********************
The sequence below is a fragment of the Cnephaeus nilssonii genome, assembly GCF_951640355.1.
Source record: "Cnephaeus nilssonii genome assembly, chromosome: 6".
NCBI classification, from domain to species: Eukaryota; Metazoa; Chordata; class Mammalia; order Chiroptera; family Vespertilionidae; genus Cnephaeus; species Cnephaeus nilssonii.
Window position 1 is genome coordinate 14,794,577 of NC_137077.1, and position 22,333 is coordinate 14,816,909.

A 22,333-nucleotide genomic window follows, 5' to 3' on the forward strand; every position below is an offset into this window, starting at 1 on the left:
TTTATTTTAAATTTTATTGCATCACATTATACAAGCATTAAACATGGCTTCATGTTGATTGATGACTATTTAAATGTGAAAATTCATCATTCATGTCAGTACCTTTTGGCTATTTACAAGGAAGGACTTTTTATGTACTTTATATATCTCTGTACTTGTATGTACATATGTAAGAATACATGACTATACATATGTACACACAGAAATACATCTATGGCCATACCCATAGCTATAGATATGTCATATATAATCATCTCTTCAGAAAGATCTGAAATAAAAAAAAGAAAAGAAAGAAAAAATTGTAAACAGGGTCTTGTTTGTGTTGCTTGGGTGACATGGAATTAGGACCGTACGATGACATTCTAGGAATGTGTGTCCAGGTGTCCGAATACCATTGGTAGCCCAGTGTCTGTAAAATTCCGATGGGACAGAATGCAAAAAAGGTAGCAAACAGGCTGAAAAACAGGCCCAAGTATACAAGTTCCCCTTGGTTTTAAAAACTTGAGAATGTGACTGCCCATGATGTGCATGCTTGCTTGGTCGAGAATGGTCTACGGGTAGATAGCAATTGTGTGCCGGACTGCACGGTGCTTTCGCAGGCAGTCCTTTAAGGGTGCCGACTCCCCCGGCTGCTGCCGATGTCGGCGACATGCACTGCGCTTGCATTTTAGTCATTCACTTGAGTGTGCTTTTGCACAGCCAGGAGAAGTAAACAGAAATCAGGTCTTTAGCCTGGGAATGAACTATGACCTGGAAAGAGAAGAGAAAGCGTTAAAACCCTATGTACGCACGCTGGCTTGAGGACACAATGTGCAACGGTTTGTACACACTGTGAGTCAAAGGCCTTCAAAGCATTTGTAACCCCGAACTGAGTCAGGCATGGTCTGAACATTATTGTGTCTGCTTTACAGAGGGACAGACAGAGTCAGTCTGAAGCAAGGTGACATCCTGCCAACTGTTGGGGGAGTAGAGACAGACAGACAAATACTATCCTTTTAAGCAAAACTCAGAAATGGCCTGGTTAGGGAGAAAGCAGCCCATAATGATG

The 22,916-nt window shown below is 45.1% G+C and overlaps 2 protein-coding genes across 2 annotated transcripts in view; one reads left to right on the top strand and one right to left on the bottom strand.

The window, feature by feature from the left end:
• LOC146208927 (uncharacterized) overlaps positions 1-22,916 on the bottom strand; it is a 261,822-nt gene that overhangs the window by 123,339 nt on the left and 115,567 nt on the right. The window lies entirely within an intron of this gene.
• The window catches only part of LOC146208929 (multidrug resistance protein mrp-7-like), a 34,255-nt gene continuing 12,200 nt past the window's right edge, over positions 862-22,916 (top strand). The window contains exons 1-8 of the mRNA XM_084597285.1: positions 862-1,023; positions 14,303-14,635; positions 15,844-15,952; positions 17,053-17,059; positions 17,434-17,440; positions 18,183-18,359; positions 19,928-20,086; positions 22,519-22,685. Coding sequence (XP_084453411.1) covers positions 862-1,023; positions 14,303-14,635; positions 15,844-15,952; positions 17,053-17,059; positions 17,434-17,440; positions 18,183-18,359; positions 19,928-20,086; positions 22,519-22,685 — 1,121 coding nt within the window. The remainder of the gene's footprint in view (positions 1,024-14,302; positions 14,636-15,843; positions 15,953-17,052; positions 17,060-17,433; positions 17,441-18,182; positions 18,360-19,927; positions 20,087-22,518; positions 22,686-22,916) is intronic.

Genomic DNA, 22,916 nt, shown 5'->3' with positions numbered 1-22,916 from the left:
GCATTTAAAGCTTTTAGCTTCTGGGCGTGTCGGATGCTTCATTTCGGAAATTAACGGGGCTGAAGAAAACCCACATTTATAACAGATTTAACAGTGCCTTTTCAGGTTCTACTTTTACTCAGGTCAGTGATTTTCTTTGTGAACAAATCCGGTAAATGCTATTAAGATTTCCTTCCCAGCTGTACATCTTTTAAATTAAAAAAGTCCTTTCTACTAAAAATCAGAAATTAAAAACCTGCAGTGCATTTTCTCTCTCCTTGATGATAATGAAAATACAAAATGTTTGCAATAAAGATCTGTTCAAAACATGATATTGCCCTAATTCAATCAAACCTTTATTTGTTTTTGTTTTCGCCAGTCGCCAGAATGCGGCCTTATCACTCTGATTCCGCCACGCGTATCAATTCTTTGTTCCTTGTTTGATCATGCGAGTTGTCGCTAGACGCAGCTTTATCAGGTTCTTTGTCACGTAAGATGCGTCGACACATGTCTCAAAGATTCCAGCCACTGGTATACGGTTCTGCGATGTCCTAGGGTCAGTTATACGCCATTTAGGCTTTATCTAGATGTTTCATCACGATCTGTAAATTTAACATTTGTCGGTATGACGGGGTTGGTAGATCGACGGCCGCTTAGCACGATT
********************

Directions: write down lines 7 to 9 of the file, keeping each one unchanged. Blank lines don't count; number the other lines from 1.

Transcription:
The 22,916-nt window shown below is 45.1% G+C and overlaps 2 protein-coding genes across 2 annotated transcripts in view; one reads left to right on the top strand and one right to left on the bottom strand.

The window, feature by feature from the left end:
• LOC146208927 (uncharacterized) overlaps positions 1-22,916 on the bottom strand; it is a 261,822-nt gene that overhangs the window by 123,339 nt on the left and 115,567 nt on the right. The window lies entirely within an intron of this gene.